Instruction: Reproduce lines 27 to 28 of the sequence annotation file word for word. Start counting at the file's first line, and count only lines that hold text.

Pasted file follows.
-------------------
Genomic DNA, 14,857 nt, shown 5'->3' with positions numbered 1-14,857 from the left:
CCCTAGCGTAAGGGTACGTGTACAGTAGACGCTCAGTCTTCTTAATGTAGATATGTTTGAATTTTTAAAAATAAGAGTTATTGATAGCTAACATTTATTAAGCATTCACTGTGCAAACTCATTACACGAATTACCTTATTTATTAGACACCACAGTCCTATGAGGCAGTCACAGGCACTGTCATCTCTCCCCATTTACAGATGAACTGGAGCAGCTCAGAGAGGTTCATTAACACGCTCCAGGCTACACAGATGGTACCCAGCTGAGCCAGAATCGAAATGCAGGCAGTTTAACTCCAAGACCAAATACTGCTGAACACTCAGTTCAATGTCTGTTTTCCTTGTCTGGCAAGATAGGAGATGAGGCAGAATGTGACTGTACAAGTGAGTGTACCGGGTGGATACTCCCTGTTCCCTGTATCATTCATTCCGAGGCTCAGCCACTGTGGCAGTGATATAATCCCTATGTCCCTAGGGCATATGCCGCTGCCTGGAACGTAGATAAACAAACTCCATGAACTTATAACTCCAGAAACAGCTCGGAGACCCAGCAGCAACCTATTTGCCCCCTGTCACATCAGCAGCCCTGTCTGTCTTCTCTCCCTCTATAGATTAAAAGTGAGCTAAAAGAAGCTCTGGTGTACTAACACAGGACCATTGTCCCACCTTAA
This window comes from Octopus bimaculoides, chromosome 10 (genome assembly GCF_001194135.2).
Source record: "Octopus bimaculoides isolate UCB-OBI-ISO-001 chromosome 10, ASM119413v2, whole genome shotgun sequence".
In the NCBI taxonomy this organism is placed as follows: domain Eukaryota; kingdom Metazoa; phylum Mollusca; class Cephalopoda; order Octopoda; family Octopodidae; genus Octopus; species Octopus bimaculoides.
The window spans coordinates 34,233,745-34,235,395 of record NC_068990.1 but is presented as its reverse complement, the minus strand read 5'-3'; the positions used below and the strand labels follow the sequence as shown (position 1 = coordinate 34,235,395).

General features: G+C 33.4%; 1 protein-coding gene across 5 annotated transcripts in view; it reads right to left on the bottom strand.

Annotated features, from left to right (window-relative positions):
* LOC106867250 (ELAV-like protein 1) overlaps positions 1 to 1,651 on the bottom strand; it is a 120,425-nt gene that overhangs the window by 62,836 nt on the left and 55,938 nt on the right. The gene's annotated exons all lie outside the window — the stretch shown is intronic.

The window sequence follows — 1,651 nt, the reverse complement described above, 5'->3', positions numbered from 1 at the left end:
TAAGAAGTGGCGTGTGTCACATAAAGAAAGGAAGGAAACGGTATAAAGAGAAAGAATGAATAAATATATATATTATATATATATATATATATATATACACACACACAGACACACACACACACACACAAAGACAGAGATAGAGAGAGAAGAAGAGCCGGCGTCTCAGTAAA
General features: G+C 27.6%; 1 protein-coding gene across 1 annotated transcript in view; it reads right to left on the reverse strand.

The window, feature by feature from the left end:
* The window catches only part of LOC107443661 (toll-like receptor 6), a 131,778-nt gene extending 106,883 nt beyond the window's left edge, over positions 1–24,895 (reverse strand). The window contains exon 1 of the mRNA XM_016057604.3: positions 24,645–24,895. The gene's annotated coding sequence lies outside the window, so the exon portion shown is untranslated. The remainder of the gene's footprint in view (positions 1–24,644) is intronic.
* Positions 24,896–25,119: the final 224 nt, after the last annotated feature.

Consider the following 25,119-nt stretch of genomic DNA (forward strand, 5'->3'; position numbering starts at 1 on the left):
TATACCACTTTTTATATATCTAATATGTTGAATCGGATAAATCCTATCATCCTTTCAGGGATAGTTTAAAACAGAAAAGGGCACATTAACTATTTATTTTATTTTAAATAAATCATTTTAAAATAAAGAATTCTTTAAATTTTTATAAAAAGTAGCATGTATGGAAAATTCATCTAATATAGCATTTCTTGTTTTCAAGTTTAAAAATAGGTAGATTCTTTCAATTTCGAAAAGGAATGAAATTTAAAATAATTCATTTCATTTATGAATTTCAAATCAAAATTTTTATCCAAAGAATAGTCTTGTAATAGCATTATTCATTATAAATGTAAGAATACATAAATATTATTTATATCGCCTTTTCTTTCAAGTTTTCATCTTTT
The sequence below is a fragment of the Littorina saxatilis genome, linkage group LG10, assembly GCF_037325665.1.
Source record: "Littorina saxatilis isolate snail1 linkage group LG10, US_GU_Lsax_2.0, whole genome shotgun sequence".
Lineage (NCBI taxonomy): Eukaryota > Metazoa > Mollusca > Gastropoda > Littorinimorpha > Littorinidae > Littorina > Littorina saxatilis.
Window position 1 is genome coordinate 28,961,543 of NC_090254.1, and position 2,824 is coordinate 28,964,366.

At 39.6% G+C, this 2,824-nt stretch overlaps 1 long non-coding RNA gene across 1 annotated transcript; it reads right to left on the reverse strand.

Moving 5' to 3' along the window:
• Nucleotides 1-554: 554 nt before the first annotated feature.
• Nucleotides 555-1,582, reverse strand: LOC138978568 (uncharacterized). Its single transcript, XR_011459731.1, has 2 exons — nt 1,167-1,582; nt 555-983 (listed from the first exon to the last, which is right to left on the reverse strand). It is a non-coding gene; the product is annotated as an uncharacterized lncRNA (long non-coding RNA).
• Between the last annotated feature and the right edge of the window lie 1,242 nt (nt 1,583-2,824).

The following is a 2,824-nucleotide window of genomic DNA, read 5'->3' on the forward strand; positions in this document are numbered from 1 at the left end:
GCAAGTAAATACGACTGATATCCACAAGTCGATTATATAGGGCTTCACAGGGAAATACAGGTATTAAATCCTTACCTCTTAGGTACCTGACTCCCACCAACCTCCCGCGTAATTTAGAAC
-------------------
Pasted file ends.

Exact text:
The following is a 2,824-nucleotide window of genomic DNA, read 5'->3' on the forward strand; positions in this document are numbered from 1 at the left end:
GCAAGTAAATACGACTGATATCCACAAGTCGATTATATAGGGCTTCACAGGGAAATACAGGTATTAAATCCTTACCTCTTAGGTACCTGACTCCCACCAACCTCCCGCGTAATTTAGAAC